After a little “mini-vacation” last week (to hang drywall in my house, I sure know how to take a vacation!), it was time to get back to the wilderness!  For this week’s adventure, we decided to check out the eastern acreage of the Moose Mountains Reservation.  A map of the area can be seen here and you can check out their blog as well.






This is a great spot not far from the AWWA office.  A quick drive up Route 153 toward Middleton, a right onto Ridge Road, another right onto New Portsmouth Road, and just ride  the road right to the very end and you are at the parking area.  We had plenty of snow to work with today (Tuesday the 26th).  I strapped on my snowshoes, grabbed a map of the trails and started the journey.  This was completely an exploratory mission as I had never been on this side of the Reservation.  The trail maps available were great and there is plenty to explore!





About half way in Burrows Farm Trail, we found our first neat feature.  The great part about the Reservation is that the Forest Society has put a lot of effort into marking and maintaining trails as well as marking any interesting sites.  The above pictures are of Hall Spring.  It was  a small area with liquid water that bubbles up from an underground water source.  After a quick look we continued on the trail for another quarter mile or so before Burrows Farm Trail junctions with North Trail.  This being our first visit, and the goal being to catch a glimpse of the western edge of our watersheds, we headed up North Trail.

At this junction, the trail actually becomes a snow mobile trail, which meant I could exchange my snowshoes for micro-spikes and move quite quickly up North Trail.  North Trail forms a junction with Piper Mountain Trail in about a quarter mile.  Our goal was to go as far up North Trail as possible, see what sort of views we could get to, and then get ourselves out to Beauty Ledge where we could see the western border of our watersheds. I decided that if we had time, we could venture onto Piper Mtn Trail and check out Bowser Pond on the way down.  We continued up North Trail.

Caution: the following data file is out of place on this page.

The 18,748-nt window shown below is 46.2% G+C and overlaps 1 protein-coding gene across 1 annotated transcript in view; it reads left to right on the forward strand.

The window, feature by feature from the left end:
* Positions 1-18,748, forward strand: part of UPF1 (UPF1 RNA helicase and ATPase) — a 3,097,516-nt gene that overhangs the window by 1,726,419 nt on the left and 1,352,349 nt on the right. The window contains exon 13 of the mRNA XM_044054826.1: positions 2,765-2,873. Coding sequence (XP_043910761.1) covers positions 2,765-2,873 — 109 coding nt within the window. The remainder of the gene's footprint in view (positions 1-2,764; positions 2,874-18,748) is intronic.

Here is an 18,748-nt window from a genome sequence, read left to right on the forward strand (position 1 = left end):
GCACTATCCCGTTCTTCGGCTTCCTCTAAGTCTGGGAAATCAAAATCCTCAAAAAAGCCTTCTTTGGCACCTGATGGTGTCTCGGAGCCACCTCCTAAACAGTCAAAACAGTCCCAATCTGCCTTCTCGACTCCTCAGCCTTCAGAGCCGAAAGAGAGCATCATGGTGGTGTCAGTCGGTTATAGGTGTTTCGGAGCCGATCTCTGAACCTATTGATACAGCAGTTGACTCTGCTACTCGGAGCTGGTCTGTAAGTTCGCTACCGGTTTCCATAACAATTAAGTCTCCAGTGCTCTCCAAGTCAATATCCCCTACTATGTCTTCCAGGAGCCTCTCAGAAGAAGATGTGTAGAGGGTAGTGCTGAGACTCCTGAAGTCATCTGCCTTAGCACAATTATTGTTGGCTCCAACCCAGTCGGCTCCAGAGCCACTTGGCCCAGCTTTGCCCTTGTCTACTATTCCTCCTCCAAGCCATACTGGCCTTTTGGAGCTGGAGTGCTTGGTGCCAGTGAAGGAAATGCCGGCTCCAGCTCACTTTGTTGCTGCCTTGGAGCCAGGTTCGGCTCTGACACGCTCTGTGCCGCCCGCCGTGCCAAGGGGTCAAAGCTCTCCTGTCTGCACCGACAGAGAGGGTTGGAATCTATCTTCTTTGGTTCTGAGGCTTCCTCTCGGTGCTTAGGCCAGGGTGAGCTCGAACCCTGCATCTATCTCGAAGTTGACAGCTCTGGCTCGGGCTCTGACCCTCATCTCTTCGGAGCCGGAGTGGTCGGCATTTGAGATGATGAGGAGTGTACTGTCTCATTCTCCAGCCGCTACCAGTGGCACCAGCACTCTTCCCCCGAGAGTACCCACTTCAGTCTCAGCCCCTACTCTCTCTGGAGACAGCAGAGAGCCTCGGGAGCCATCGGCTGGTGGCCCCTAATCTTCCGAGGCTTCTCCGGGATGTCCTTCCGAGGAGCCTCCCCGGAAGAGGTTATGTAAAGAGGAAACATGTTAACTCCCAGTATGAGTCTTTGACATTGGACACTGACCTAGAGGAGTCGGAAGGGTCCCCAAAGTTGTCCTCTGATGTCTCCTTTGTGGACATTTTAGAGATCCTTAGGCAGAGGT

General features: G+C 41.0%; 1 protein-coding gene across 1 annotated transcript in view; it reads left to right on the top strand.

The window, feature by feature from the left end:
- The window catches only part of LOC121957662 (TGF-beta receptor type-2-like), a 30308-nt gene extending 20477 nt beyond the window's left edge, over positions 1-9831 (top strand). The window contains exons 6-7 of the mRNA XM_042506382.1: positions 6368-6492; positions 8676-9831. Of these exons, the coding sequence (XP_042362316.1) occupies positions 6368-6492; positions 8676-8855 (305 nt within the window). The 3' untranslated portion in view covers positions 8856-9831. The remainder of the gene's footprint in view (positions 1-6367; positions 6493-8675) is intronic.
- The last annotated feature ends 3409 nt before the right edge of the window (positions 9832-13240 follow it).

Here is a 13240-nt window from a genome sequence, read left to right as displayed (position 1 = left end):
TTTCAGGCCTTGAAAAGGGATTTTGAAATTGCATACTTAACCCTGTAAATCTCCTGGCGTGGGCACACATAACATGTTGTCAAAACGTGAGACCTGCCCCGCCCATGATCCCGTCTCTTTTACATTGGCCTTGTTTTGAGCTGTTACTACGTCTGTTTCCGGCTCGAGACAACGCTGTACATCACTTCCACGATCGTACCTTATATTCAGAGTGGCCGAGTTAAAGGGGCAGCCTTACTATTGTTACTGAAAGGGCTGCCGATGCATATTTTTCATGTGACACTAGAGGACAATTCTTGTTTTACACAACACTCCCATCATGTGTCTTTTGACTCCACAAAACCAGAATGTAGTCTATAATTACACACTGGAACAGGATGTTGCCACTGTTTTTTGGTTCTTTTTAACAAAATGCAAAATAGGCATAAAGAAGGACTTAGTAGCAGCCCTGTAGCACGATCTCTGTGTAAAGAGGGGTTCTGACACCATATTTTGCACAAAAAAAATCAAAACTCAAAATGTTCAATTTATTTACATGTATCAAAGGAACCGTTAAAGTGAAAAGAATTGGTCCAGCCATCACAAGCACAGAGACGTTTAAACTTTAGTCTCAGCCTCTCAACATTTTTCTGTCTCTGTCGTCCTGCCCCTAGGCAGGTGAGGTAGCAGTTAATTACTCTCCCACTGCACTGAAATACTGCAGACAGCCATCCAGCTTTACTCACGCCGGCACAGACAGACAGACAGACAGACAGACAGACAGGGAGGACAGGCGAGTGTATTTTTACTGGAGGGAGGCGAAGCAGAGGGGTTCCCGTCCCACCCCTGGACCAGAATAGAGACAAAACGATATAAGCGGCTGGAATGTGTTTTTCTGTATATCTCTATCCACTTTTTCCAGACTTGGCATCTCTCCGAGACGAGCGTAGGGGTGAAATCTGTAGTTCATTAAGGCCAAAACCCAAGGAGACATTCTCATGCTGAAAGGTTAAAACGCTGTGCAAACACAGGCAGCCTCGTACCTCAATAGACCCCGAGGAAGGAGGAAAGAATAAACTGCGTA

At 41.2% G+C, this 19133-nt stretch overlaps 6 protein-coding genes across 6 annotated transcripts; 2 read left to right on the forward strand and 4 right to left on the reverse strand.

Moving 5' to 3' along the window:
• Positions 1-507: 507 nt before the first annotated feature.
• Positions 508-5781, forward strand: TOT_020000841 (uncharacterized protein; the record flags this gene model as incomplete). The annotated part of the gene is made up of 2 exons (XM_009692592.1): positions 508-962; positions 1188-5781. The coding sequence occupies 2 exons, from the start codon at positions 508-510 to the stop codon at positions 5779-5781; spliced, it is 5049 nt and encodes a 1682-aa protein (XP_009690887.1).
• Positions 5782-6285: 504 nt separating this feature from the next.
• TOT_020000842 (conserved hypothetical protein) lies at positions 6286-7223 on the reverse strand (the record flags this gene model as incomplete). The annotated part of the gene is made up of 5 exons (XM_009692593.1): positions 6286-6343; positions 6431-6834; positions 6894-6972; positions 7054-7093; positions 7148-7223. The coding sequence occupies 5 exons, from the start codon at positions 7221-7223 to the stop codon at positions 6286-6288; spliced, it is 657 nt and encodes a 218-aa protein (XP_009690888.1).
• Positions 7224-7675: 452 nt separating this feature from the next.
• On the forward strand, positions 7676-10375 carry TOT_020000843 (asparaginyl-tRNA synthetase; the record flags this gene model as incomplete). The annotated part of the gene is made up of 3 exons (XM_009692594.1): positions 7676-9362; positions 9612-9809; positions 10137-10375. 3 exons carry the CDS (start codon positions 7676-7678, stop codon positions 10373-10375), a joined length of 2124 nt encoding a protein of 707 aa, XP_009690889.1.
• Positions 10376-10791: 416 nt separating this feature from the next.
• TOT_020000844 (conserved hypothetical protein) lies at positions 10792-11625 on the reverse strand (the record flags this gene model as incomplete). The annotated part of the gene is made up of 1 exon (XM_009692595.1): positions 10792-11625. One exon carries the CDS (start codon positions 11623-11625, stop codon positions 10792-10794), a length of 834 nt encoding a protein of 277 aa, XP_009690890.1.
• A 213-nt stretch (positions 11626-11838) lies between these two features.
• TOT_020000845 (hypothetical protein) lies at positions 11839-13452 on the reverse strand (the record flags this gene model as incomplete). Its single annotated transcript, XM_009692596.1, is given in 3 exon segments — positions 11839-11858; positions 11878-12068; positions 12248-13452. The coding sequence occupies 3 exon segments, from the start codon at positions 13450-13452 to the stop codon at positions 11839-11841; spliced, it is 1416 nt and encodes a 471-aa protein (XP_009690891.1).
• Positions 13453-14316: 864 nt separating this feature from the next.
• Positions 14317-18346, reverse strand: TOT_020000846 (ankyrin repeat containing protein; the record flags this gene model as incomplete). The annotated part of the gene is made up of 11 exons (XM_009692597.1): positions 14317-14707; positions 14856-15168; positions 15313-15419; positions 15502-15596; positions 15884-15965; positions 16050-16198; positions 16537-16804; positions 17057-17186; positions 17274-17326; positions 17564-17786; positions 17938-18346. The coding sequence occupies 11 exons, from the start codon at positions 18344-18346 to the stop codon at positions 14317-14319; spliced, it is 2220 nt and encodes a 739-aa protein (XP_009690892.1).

We took North Trail all the way to a large clearing where the snow mobile trail continues north and the beginning of Beauty Knob Trail starts to the southwest.  We decided to continue north and see if we could get a view from there.  Turns out that trail actually opens up in a few spots and gave us some great views of the White Mountains and Lovell Lake.


Midway down this trail we also came across a neat find…scat! Not your everyday scat find either, it was Coyote scat.  Looks mostly like medium sized dog poop, but is extremely hairy!

We ventured down this trail for quite a ways before turning back and heading toward the clearing with the beginning to Beauty Knob Trail.  When we started Beauty Knob Trail, I had to switch back to snowshoes as we were breaking trail to Beauty Ledge.






After trekking up the side of the hill in about 2 feet of packed powder, we arrived at Beauty Ledge.  A nice little spot with a view to the south and east.

This is a great spot to hang out and take in the great view of the local area.  The large white area in view is Union Meadows and the Branch River.  The picture below is a shot of Bowser Pond which we visited on our way out.  This is a great shot because you can actually see the wetland the leads into the pond.  The trees in the middle of the white expanse are actually old, dead, and rotting trees that are now part of a wetland system.

We left Beauty Ledge and took the Beauty Knob Trail back down to North Trail.  There were some pretty neat sites on this trail that are worth the side trip.  Below are some pictures a giant boulder removed from the ledges, named Snapping Turtle  Rock.  Don’t be fooled, although covered in snow, it is a giant boulder!






Another successful journey.  The Moose Mountains Reservation is a must for novice and experienced hikers and wilderness buffs alike.  There is a large network of trails, miles to hike on, and plenty to see (and we just explored the eastern section!).  The last picture I will leave you with is one of Bowser Pond, our final stop on this great morning of exploration!